Kitchen gardens are nothing new in the restaurant world, as chefs plant produce to fuel their fare. Cayman is taking this approach in another direction, though, with gardens that not only offer edible produce, they also offer a medicinal purpose.
The 3-year-old Health City Cayman Islands is leading the way forward with a Medicinal Garden filled with plants from Asia and the Caribbean, each holding a historically significant healing property.
“The gardens surrounding Health City Cayman Islands were planned with great care and attention to detail,” says Dr. Chandy Abraham, CEO and Head of Medical Services at Health City Cayman Islands. “In addition to the purposeful use of plants native to the Cayman Islands, particular focus was given to planting fast-growing trees and flowering shrubs to accentuate the healing environment for our patients. As much as possible, we try to invite nature into our surroundings and feel that the vibrant environment helps to uplift patients’ spirits.”
To follow this philosophy, landscape designer Margaret Barwick crafted a design with the gardens encircling the hospital buildings, allowing patients to enjoy nature from their hospital beds, as well as on the wheelchair-friendly paths running through the plants.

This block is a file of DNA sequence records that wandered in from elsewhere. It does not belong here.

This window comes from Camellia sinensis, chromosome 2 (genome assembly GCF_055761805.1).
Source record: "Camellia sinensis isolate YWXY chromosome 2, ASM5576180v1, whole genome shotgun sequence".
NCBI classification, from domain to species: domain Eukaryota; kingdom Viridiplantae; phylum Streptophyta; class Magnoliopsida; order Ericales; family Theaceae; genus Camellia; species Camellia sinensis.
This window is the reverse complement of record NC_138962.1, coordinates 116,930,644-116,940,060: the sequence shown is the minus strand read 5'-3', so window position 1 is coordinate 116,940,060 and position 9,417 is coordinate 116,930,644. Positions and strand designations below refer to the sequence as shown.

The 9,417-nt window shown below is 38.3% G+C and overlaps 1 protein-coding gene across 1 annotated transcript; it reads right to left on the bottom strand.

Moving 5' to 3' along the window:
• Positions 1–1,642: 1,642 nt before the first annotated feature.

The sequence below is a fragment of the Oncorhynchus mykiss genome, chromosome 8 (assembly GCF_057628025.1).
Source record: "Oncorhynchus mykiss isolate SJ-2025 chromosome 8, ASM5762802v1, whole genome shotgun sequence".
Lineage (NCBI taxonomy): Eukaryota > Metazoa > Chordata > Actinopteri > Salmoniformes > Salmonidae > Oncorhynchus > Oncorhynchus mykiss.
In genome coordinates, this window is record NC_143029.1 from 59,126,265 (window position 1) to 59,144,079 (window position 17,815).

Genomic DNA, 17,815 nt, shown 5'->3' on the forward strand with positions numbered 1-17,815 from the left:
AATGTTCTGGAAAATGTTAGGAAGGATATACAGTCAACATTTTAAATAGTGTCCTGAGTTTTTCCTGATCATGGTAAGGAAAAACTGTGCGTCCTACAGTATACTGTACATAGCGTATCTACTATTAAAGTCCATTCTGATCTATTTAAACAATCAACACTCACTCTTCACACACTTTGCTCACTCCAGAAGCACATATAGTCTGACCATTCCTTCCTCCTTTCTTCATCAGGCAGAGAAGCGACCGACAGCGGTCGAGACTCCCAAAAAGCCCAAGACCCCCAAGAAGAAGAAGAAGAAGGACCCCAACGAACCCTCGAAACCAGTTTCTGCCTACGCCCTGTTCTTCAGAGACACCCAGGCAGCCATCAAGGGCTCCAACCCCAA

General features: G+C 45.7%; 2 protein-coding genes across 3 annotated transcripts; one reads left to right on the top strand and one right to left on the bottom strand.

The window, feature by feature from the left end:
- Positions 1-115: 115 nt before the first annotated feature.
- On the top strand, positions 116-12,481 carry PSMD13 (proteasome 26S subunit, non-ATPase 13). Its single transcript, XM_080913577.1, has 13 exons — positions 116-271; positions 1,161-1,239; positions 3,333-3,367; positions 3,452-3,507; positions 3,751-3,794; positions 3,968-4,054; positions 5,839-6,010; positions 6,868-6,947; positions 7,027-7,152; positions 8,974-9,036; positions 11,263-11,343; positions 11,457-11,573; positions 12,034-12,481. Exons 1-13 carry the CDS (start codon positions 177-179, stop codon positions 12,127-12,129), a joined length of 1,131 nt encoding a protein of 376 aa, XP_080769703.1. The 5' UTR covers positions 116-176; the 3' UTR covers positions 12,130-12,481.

Adding to the Caribbean vibe and hospital’s “green” philosophy — which extends from the energy efficient facilities to the natural light flooding through the large glass windows — these gardens are considered a key ingredient to the healing process.
When designing the gardens, Barwick looked to Indian and indigenous plants that are already used in traditional medicine, such as Aloe Vera for soothing burns and bruises, and Bellyache Bush, a native plant in both India and the Caribbean that’s used as an antibiotic to relieve constipation and prevent cancer.
“The medicinal herb garden on the grounds at Health City is a blend of two healing traditions, integrating both plants used in Caymanian traditional medicine, as well as those native to India and which form the basis for Ayurvedic treatments,” Abraham explains. “There are some that are common to both traditions, such as Fever Grass and Serasee. While the medicinal plants are not used directly in treatments at Health City, we maintain and expand the garden as a way to promote wellness and respect for the healing properties of our natural world.”
At the moment, the garden serves as more of a sanctuary, since the herbs haven’t made their way into the hospital’s healthcare program yet. From the two-storey building, patients can look out at the trees and palms, which attract parrots and other birds, while those in recovery can take a moment to reflect in the garden seats by the fishpond.
Author: Lane Nieset